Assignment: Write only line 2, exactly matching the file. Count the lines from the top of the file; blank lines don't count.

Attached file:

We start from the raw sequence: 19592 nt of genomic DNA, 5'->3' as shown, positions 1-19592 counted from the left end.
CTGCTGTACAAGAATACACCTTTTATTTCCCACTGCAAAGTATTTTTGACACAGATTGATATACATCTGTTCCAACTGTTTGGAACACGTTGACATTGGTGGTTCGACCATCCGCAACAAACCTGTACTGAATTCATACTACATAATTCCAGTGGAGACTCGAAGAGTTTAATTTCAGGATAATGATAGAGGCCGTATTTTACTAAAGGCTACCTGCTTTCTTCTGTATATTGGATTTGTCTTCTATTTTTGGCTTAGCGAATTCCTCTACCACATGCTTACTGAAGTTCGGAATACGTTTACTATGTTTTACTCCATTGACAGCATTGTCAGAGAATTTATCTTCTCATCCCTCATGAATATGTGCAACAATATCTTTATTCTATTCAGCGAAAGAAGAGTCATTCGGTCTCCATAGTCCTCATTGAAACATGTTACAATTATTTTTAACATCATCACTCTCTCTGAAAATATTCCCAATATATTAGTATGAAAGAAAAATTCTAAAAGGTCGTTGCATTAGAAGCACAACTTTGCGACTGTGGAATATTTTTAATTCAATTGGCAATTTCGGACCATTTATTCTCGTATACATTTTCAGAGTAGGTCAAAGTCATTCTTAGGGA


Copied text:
CTGCTGTACAAGAATACACCTTTTATTTCCCACTGCAAAGTATTTTTGACACAGATTGATATACATCTGTTCCAACTGTTTGGAACACGTTGACATTGGTGGTTCGACCATCCGCAACAAACCTGTACTGAATTCATACTACATAATTCCAGTGGAGACTCGAAGAGTTTAATTTCAGGATAATGATAGAGGCCGTATTTTACTAAAGGCTACCTGCTTTCTTCTGTATATTGGATTTGTCTTCTATTTTTGGCTTAGCGAATTCCTCTACCACATGCTTACTGAAGTTCGGAATACGTTTACTATGTTTTACTCCATTGACAGCATTGTCAGAGAATTTATCTTCTCATCCCTCATGAATATGTGCAACAATATCTTTATTCTATTCAGCGAAAGAAGAGTCATTCGGTCTCCATAGTCCTCATTGAAACATGTTACAATTATTTTTAACATCATCACTCTCTCTGAAAATATTCCCAATATATTAGTATGAAAGAAAAATTCTAAAAGGTCGTTGCATTAGAAGCACAACTTTGCGACTGTGGAATATTTTTAATTCAATTGGCAATTTCGGACCATTTATTCTCGTATACATTTTCAGAGTAGGTCAAAGTCATTCTTAGGGA